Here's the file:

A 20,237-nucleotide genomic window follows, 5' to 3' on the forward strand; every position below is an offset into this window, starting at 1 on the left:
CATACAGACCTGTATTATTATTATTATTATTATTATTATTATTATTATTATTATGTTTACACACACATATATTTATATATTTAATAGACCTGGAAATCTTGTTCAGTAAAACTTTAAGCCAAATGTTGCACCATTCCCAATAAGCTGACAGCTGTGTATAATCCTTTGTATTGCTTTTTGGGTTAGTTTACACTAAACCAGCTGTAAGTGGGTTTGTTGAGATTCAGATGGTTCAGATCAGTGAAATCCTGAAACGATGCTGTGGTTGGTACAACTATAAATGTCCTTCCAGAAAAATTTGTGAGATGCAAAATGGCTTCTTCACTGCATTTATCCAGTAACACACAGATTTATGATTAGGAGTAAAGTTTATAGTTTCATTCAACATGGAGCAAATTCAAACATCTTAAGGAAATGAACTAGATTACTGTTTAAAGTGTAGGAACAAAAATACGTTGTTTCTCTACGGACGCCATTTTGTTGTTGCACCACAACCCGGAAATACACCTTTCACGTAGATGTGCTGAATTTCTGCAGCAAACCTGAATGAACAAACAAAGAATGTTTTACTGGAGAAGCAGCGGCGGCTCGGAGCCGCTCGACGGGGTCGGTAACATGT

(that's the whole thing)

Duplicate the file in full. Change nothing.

A 20,237-nucleotide genomic window follows, 5' to 3' on the forward strand; every position below is an offset into this window, starting at 1 on the left:
CATACAGACCTGTATTATTATTATTATTATTATTATTATTATTATTATTATTATGTTTACACACACATATATTTATATATTTAATAGACCTGGAAATCTTGTTCAGTAAAACTTTAAGCCAAATGTTGCACCATTCCCAATAAGCTGACAGCTGTGTATAATCCTTTGTATTGCTTTTTGGGTTAGTTTACACTAAACCAGCTGTAAGTGGGTTTGTTGAGATTCAGATGGTTCAGATCAGTGAAATCCTGAAACGATGCTGTGGTTGGTACAACTATAAATGTCCTTCCAGAAAAATTTGTGAGATGCAAAATGGCTTCTTCACTGCATTTATCCAGTAACACACAGATTTATGATTAGGAGTAAAGTTTATAGTTTCATTCAACATGGAGCAAATTCAAACATCTTAAGGAAATGAACTAGATTACTGTTTAAAGTGTAGGAACAAAAATACGTTGTTTCTCTACGGACGCCATTTTGTTGTTGCACCACAACCCGGAAATACACCTTTCACGTAGATGTGCTGAATTTCTGCAGCAAACCTGAATGAACAAACAAAGAATGTTTTACTGGAGAAGCAGCGGCGGCTCGGAGCCGCTCGACGGGGTCGGTAACATGT